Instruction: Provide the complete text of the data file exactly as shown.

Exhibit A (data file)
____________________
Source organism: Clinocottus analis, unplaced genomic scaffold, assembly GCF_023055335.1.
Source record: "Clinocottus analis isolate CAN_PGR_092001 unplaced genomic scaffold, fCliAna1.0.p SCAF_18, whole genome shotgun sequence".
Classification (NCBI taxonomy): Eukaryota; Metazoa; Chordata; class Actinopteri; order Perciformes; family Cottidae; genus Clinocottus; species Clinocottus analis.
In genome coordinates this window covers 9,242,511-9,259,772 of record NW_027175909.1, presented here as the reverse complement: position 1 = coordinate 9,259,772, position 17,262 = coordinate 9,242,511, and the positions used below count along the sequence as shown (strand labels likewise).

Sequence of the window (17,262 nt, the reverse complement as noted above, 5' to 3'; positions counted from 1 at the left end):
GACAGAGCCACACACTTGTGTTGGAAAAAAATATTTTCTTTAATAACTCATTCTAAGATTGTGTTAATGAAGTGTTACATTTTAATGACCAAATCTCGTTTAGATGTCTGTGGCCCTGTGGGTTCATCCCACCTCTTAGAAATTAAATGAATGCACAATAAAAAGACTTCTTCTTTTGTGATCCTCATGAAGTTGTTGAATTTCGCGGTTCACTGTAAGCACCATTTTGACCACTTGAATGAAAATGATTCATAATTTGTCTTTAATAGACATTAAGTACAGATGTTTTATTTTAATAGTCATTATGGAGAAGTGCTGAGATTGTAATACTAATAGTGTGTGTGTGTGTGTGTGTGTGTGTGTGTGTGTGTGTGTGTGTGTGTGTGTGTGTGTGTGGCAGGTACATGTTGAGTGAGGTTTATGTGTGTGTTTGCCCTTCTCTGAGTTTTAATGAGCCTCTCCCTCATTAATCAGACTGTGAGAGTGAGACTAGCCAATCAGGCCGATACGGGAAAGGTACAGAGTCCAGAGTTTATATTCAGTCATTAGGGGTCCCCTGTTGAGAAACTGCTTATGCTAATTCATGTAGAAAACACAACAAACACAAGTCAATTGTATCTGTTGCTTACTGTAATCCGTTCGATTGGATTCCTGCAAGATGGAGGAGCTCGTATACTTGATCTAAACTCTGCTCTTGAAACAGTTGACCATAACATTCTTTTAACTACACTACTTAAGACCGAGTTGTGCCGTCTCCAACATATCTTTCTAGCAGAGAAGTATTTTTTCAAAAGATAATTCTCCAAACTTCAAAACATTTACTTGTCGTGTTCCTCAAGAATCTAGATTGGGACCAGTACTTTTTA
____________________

Source organism: Clinocottus analis, unplaced genomic scaffold, assembly GCF_023055335.1.
Source record: "Clinocottus analis isolate CAN_PGR_092001 unplaced genomic scaffold, fCliAna1.0.p SCAF_18, whole genome shotgun sequence".
Classification (NCBI taxonomy): Eukaryota; Metazoa; Chordata; class Actinopteri; order Perciformes; family Cottidae; genus Clinocottus; species Clinocottus analis.
In genome coordinates this window covers 9,242,511-9,259,772 of record NW_027175909.1, presented here as the reverse complement: position 1 = coordinate 9,259,772, position 17,262 = coordinate 9,242,511, and the positions used below count along the sequence as shown (strand labels likewise).

Sequence of the window (17,262 nt, the reverse complement as noted above, 5' to 3'; positions counted from 1 at the left end):
GACAGAGCCACACACTTGTGTTGGAAAAAAATATTTTCTTTAATAACTCATTCTAAGATTGTGTTAATGAAGTGTTACATTTTAATGACCAAATCTCGTTTAGATGTCTGTGGCCCTGTGGGTTCATCCCACCTCTTAGAAATTAAATGAATGCACAATAAAAAGACTTCTTCTTTTGTGATCCTCATGAAGTTGTTGAATTTCGCGGTTCACTGTAAGCACCATTTTGACCACTTGAATGAAAATGATTCATAATTTGTCTTTAATAGACATTAAGTACAGATGTTTTATTTTAATAGTCATTATGGAGAAGTGCTGAGATTGTAATACTAATAGTGTGTGTGTGTGTGTGTGTGTGTGTGTGTGTGTGTGTGTGTGTGTGTGTGTGTGTGTGTGGCAGGTACATGTTGAGTGAGGTTTATGTGTGTGTTTGCCCTTCTCTGAGTTTTAATGAGCCTCTCCCTCATTAATCAGACTGTGAGAGTGAGACTAGCCAATCAGGCCGATACGGGAAAGGTACAGAGTCCAGAGTTTATATTCAGTCATTAGGGGTCCCCTGTTGAGAAACTGCTTATGCTAATTCATGTAGAAAACACAACAAACACAAGTCAATTGTATCTGTTGCTTACTGTAATCCGTTCGATTGGATTCCTGCAAGATGGAGGAGCTCGTATACTTGATCTAAACTCTGCTCTTGAAACAGTTGACCATAACATTCTTTTAACTACACTACTTAAGACCGAGTTGTGCCGTCTCCAACATATCTTTCTAGCAGAGAAGTATTTTTTCAAAAGATAATTCTCCAAACTTCAAAACATTTACTTGTCGTGTTCCTCAAGAATCTAGATTGGGACCAGTACTTTTTA